Such theories are as insensitive as they are inaccurate and UEFA was upset by Ferguson’s remarks, particularly as it doubted the honesty of the president of the Austrian Football Federation who conducted the draw.
It would also require a skilled sleight of hand artist to conduct a “fixed” draw without it being obvious and with respect to the UEFA officials responsible, they are hardly magicians.
Those who accuse UEFA of a “bent” draw come up with no credible theory other than the “hot” or “cold” balls or a bland “I knew it would happen” with no further explanation — hardly the most convincing of arguments.
United could have been drawn against Real Madrid, Ajax or Inter Milan — a 3-1 chance of any of the second-stage group runners-up. It turned out to be Real but it could have been Ajax or Inter Milan. End of story.
So why did Ferguson say what he did? The United manager does not make flippant, off-the-cuff remarks. When he makes such a statement it is calculated and there is an agenda, this time it was to get his retaliation in first.
“Last time we played here [in 1999] there were verbal attacks [by Real players] on David Beckham and Ryan Giggs,” he said. “I was not going to let that happen this time.”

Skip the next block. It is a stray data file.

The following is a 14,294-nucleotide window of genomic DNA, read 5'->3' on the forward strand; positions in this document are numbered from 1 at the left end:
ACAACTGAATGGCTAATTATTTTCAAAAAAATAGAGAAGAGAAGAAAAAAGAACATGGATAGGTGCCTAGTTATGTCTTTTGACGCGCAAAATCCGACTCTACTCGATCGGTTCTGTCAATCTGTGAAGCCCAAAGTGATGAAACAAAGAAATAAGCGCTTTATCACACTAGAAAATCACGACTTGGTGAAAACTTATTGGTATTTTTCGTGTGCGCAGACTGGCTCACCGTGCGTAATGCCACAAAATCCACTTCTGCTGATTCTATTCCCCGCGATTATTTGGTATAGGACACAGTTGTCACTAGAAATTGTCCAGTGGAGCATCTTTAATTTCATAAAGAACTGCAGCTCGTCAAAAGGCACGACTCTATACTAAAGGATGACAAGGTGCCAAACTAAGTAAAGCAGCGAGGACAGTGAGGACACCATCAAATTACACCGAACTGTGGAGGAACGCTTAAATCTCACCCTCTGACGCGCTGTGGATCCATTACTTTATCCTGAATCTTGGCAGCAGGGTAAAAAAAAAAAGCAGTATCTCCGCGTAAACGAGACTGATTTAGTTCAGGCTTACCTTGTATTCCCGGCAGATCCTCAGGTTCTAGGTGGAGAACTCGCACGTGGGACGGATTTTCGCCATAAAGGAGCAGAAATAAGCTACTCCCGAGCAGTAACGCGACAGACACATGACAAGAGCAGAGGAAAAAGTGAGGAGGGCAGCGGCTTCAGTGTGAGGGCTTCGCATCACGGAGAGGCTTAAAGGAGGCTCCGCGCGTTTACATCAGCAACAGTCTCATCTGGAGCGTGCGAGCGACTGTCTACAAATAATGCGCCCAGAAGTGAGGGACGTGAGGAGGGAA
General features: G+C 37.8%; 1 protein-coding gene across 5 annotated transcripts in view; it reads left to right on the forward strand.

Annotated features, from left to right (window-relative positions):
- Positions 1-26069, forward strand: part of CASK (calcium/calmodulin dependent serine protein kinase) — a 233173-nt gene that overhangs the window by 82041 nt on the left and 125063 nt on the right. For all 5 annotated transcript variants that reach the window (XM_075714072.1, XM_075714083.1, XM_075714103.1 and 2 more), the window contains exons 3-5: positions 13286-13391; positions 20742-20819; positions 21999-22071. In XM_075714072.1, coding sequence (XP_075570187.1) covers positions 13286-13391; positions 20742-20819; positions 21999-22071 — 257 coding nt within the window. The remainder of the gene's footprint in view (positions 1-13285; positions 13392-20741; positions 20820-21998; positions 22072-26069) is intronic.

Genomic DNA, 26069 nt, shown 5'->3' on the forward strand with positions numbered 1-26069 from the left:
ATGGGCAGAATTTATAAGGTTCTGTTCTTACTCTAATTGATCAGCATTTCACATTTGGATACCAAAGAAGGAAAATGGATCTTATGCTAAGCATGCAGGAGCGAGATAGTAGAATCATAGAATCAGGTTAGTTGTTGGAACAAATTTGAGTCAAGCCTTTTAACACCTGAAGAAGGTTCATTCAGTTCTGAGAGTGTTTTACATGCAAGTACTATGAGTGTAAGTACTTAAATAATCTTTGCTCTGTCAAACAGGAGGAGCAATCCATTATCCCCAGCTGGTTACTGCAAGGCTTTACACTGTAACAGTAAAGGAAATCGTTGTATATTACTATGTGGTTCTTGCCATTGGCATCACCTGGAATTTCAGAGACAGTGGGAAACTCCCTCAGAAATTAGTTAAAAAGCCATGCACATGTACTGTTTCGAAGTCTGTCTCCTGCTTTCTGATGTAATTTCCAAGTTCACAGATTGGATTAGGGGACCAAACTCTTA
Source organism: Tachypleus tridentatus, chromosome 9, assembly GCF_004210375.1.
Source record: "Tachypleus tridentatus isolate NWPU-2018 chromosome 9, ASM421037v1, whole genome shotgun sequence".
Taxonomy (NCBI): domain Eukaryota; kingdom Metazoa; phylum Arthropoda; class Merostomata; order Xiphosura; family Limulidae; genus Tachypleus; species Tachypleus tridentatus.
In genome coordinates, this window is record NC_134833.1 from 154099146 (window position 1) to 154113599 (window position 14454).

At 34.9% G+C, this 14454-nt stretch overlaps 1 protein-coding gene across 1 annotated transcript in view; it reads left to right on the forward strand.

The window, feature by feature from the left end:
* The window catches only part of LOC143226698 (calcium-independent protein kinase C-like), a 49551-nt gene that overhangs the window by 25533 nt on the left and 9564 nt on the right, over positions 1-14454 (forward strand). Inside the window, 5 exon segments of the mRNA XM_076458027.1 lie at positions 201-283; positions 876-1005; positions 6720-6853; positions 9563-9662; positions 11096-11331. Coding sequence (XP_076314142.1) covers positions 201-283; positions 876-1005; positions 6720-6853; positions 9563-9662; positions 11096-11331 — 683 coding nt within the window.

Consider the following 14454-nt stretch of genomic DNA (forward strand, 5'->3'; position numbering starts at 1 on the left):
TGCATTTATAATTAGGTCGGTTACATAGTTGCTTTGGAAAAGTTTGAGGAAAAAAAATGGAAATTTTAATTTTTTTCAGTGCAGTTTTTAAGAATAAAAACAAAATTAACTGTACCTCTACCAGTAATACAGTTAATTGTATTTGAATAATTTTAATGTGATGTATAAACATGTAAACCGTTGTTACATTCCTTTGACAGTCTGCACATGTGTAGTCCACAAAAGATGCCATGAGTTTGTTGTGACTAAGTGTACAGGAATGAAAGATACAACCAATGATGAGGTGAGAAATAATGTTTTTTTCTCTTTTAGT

Paranoia? Master of the mind games? A manager under pressure aware that anyone in charge of one of the biggest clubs in Europe should have won the Champions League, or at least reached the final, more than once?
Whatever . . . Ferguson’s own-goals continued when he said the only reason Roberto Carlos, sent off for Brazil against Portugal for bumping into the referee, was playing last Tuesday was “because of the power of Real Madrid.”
It is difficult to think how Ferguson could have got his pre-game tactics more off target.
He had also questioned whether Swedish referee Anders Frisk would be strong enough and warned that the official should beware of Real players diving “as they do in the Spanish and Italian leagues.” (Never in the Premiership, of course, because the Brits would never do that sort of thing, oh no sir, only Johnny Foreigner).
In fact Ruud van Nistelrooy, whose goal in the Santiago Bernabeu Stadium gives United a ray of hope for the second leg, was the only “actor” Frisk has cause to rebuke. Frisk also turned down two good penalty claims for the home side and after the match a local journalist, with heavy sarcasm, asked Ferguson: “What did you think of the two penalties and do you think they are an example of the power of Real Madrid?” Touche.
Real’s 3-1 win, was a master class of football, its passion, pace, passing and precision a joy to watch and Ferguson, who hailed two-goal Raul as “the best player in the world,” conceded United could have been punished more heavily.
Ferguson is likely to be less confrontational before the return leg.
Fix? The only thing that needs fixing at the moment is United’s confidence because Ferguson knows, his players know and everyone who saw a wonderful display by Real Madrid knows — the men from Manchester looked very much second best to the dream team which should complete the job at the Theatre of Dreams — as Old Trafford is known — in two weeks.